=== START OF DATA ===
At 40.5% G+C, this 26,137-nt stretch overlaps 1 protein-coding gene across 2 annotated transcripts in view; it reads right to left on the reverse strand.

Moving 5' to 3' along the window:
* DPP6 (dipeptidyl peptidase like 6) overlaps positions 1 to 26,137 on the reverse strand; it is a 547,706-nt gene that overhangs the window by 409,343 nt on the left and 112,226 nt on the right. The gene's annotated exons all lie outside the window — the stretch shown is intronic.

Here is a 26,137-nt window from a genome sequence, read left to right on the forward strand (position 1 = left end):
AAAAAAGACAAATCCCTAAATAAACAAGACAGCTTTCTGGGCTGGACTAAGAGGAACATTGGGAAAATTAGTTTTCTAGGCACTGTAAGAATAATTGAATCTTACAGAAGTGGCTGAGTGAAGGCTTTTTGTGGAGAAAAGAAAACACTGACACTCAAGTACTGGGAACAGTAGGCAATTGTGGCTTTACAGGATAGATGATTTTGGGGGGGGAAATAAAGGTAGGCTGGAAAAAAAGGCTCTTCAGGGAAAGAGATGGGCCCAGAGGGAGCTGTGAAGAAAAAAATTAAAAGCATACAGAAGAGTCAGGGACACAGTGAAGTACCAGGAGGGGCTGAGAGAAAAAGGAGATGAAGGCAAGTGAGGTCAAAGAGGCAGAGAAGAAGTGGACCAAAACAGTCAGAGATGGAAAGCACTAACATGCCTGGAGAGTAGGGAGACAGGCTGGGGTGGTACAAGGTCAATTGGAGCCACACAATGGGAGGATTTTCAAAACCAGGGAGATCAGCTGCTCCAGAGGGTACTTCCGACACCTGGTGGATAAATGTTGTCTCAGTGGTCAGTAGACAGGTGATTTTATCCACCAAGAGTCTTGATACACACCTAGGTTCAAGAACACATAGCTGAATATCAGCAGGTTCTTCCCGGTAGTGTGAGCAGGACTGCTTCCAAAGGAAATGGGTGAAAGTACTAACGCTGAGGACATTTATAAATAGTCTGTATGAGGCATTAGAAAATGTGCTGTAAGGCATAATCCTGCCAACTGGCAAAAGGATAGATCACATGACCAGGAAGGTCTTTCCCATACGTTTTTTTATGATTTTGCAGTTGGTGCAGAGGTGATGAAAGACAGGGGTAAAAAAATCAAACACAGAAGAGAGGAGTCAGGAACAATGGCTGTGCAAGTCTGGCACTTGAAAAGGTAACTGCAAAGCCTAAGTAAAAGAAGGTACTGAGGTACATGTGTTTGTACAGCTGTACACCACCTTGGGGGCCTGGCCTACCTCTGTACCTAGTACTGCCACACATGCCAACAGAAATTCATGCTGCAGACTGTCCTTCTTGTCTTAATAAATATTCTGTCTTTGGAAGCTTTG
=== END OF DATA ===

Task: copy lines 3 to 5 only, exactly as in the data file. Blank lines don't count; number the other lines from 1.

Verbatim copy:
* DPP6 (dipeptidyl peptidase like 6) overlaps positions 1 to 26,137 on the reverse strand; it is a 547,706-nt gene that overhangs the window by 409,343 nt on the left and 112,226 nt on the right. The gene's annotated exons all lie outside the window — the stretch shown is intronic.

Here is a 26,137-nt window from a genome sequence, read left to right on the forward strand (position 1 = left end):
AAAAAAGACAAATCCCTAAATAAACAAGACAGCTTTCTGGGCTGGACTAAGAGGAACATTGGGAAAATTAGTTTTCTAGGCACTGTAAGAATAATTGAATCTTACAGAAGTGGCTGAGTGAAGGCTTTTTGTGGAGAAAAGAAAACACTGACACTCAAGTACTGGGAACAGTAGGCAATTGTGGCTTTACAGGATAGATGATTTTGGGGGGGGAAATAAAGGTAGGCTGGAAAAAAAGGCTCTTCAGGGAAAGAGATGGGCCCAGAGGGAGCTGTGAAGAAAAAAATTAAAAGCATACAGAAGAGTCAGGGACACAGTGAAGTACCAGGAGGGGCTGAGAGAAAAAGGAGATGAAGGCAAGTGAGGTCAAAGAGGCAGAGAAGAAGTGGACCAAAACAGTCAGAGATGGAAAGCACTAACATGCCTGGAGAGTAGGGAGACAGGCTGGGGTGGTACAAGGTCAATTGGAGCCACACAATGGGAGGATTTTCAAAACCAGGGAGATCAGCTGCTCCAGAGGGTACTTCCGACACCTGGTGGATAAATGTTGTCTCAGTGGTCAGTAGACAGGTGATTTTATCCACCAAGAGTCTTGATACACACCTAGGTTCAAGAACACATAGCTGAATATCAGCAGGTTCTTCCCGGTAGTGTGAGCAGGACTGCTTCCAAAGGAAATGGGTGAAAGTACTAACGCTGAGGACATTTATAAATAGTCTGTATGAGGCATTAGAAAATGTGCTGTAAGGCATAATCCTGCCAACTGGCAAAAGGATAGATCACATGACCAGGAAGGTCTTTCCCATACGTTTTTTTATGATTTTGCAGTTGGTGCAGAGGTGATGAAAGACAGGGGTAAAAAAATCAAACACAGAAGAGAGGAGTCAGGAACAATGGCTGTGCAAGTCTGGCACTTGAAAAGGTAACTGCAAAGCCTAAGTAAAAGAAGGTACTGAGGTACATGTGTTTGTACAGCTGTACACCACCTTGGGGGCCTGGCCTACCTCTGTACCTAGTACTGCCACACATGCCAACAGAAATTCATGCTGCAGACTGTCCTTCTTGTCTTAATAAATATTCTGTCTTTGGAAGCTTTG